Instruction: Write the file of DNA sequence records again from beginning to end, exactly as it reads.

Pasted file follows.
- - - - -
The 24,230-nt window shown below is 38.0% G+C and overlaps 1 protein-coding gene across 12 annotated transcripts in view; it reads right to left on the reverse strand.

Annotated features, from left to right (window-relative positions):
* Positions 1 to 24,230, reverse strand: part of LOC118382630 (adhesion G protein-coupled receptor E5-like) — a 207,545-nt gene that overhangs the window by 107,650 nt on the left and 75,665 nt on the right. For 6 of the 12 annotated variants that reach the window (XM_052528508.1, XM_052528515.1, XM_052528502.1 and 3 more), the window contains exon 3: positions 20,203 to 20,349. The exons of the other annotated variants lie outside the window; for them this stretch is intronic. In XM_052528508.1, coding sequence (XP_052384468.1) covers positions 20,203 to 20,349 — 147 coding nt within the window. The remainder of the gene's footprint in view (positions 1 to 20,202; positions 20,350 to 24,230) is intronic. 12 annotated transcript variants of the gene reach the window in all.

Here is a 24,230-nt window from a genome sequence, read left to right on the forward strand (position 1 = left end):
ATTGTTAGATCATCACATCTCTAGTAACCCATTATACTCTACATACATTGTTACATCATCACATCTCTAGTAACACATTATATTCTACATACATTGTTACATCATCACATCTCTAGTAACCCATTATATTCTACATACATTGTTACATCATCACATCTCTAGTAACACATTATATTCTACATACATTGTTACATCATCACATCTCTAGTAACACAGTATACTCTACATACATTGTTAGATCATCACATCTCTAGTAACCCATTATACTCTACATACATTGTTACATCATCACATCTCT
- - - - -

The 24,230-nt window shown below is 38.0% G+C and overlaps 1 protein-coding gene across 12 annotated transcripts in view; it reads right to left on the reverse strand.

Annotated features, from left to right (window-relative positions):
* Positions 1 to 24,230, reverse strand: part of LOC118382630 (adhesion G protein-coupled receptor E5-like) — a 207,545-nt gene that overhangs the window by 107,650 nt on the left and 75,665 nt on the right. For 6 of the 12 annotated variants that reach the window (XM_052528508.1, XM_052528515.1, XM_052528502.1 and 3 more), the window contains exon 3: positions 20,203 to 20,349. The exons of the other annotated variants lie outside the window; for them this stretch is intronic. In XM_052528508.1, coding sequence (XP_052384468.1) covers positions 20,203 to 20,349 — 147 coding nt within the window. The remainder of the gene's footprint in view (positions 1 to 20,202; positions 20,350 to 24,230) is intronic. 12 annotated transcript variants of the gene reach the window in all.

Here is a 24,230-nt window from a genome sequence, read left to right on the forward strand (position 1 = left end):
ATTGTTAGATCATCACATCTCTAGTAACCCATTATACTCTACATACATTGTTACATCATCACATCTCTAGTAACACATTATATTCTACATACATTGTTACATCATCACATCTCTAGTAACCCATTATATTCTACATACATTGTTACATCATCACATCTCTAGTAACACATTATATTCTACATACATTGTTACATCATCACATCTCTAGTAACACAGTATACTCTACATACATTGTTAGATCATCACATCTCTAGTAACCCATTATACTCTACATACATTGTTACATCATCACATCTCT